Spring Break in Silicon Valley: Day 2

With companies like Microsoft and Google on the agenda, expectations for Day 2 were high.

What was unexpected, however, was the impressions our group had after visiting both companies, and a few other stops.

Our first visit was at the Microsoft Research facilities, where we met with Brooke Simpson, a recruiter, and a panel of employees who work on projects such as Hotmail. (One of the panelists was part of the team that created SmarterChild! Oh, middle school nostalgia…)

We got a great overview of the company culture at Microsoft, as well as a comprehensive tour of the facility. What surprised me about the company was that the culture is innovative, fun and highly competitive with companies like Google. As someone who hardly uses Microsoft products, I had an extremely skewed view of the company. I’m proud to say that our tour of the company and the enthusiasm and passion of the employees greatly altered my outlook.

Our next stop was Google. The campus was even more expansive and colorful than I envisioned, and lunch alone was a relatively surreal experience. We had the opportunity to chat with Syracuse alumni about their experiences at Google and learn about their journeys from Central New York to the West Coast.

After lunch, the official tour commenced. It was incredible to see the employee “perks” Google was known for (bikes, tons of food, recreational facilities, etc.) up close, but I got a more corporate vibe than I anticipated. Yes, the fun aspects were present, but I couldn’t see/feel a collaborative atmosphere or innovation as I walked through the facilities. Granted, our group saw a small slice of a big company, but I expected to see more interaction between employees and more creativity beyond an aesthetically pleasing campus.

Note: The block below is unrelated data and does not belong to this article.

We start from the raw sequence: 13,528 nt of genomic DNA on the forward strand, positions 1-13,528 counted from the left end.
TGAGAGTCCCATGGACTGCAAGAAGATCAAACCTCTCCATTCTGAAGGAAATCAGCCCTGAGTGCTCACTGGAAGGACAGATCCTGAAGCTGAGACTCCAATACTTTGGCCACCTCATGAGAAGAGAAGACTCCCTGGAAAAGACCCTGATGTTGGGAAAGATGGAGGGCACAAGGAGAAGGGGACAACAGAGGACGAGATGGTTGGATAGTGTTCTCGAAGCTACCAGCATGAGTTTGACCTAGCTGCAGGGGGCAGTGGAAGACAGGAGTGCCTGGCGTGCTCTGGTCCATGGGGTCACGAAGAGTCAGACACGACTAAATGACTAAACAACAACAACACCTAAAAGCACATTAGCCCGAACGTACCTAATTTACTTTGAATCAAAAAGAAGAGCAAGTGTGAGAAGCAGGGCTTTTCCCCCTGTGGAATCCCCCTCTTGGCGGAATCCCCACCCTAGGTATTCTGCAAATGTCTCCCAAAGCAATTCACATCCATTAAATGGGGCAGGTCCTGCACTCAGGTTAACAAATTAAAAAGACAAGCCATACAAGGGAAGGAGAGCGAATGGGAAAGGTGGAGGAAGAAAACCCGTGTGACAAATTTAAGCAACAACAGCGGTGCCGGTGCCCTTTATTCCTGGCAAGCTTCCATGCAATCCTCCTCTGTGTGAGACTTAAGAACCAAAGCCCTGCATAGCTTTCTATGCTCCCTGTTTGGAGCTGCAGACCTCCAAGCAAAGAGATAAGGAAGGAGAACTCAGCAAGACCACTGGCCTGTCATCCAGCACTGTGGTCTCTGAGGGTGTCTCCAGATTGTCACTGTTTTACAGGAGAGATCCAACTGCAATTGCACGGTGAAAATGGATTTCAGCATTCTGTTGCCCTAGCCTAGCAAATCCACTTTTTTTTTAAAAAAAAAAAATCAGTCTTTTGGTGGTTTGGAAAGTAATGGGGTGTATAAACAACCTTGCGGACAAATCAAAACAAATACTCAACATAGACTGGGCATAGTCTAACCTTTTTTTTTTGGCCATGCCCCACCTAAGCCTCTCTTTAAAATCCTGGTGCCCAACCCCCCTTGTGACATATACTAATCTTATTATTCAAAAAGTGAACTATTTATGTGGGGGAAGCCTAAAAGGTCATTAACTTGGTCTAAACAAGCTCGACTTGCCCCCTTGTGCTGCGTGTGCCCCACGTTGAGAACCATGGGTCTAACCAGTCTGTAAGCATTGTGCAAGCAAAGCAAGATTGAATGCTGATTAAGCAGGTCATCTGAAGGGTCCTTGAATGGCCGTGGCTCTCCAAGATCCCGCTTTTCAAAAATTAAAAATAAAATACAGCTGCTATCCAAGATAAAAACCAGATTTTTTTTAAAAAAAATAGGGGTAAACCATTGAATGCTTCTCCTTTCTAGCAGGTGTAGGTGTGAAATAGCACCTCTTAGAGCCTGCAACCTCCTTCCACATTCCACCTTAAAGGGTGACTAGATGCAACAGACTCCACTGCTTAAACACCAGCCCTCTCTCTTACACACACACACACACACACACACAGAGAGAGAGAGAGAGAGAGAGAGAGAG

With that in mind, Google still offers its employees a plethora of opportunities and is obviously a fun, stimulating place to work. Our tour guide mentioned that he feels bad for the employees who start at Google and later move to different companies, because they become accustomed to an extremely unique corporate culture that is not replicated at other companies.

After purchasing some Google swag in the gift shop, we switched gears and headed to BrightEdge, a startup and SEO platform that manages digital marketing and SEO for over 2,000 brands. We spoke with CTO and Founder Lemuel Park, and learned how quickly the company has grown. After visiting two large companies, it was interesting to observe how rapid growth is managed as a company is starting out.

Our final stop of Day 2 was at Stanford University. It was extremely enlightening to have a dialogue with students involved in the BASES program (Business Association of Stanford Entrepreneurial Students) and compare the established startup/entrepreneurial environment in Silicon Valley to the emerging one in Syracuse. They had great insight into how universities can best support and foster entrepreneurship-based student organizations.

We also had a lovely walking tour of the university. I have to admit, it was pretty nice to see palm trees on a college campus instead of snow and rain.

As the group debriefed, we realized that although Syracuse University is not located in a startup hub, we still have tremendous potential to impact Central New York and develop it into a climate similar to that of SV. We also reflected on the diversity of interests and skill sets among our group, and learned to appreciate and capitalize on them as they pertain to startups and innovation.

Tomorrow we have five visits planned, and it promises to be a very full but rewarding day.

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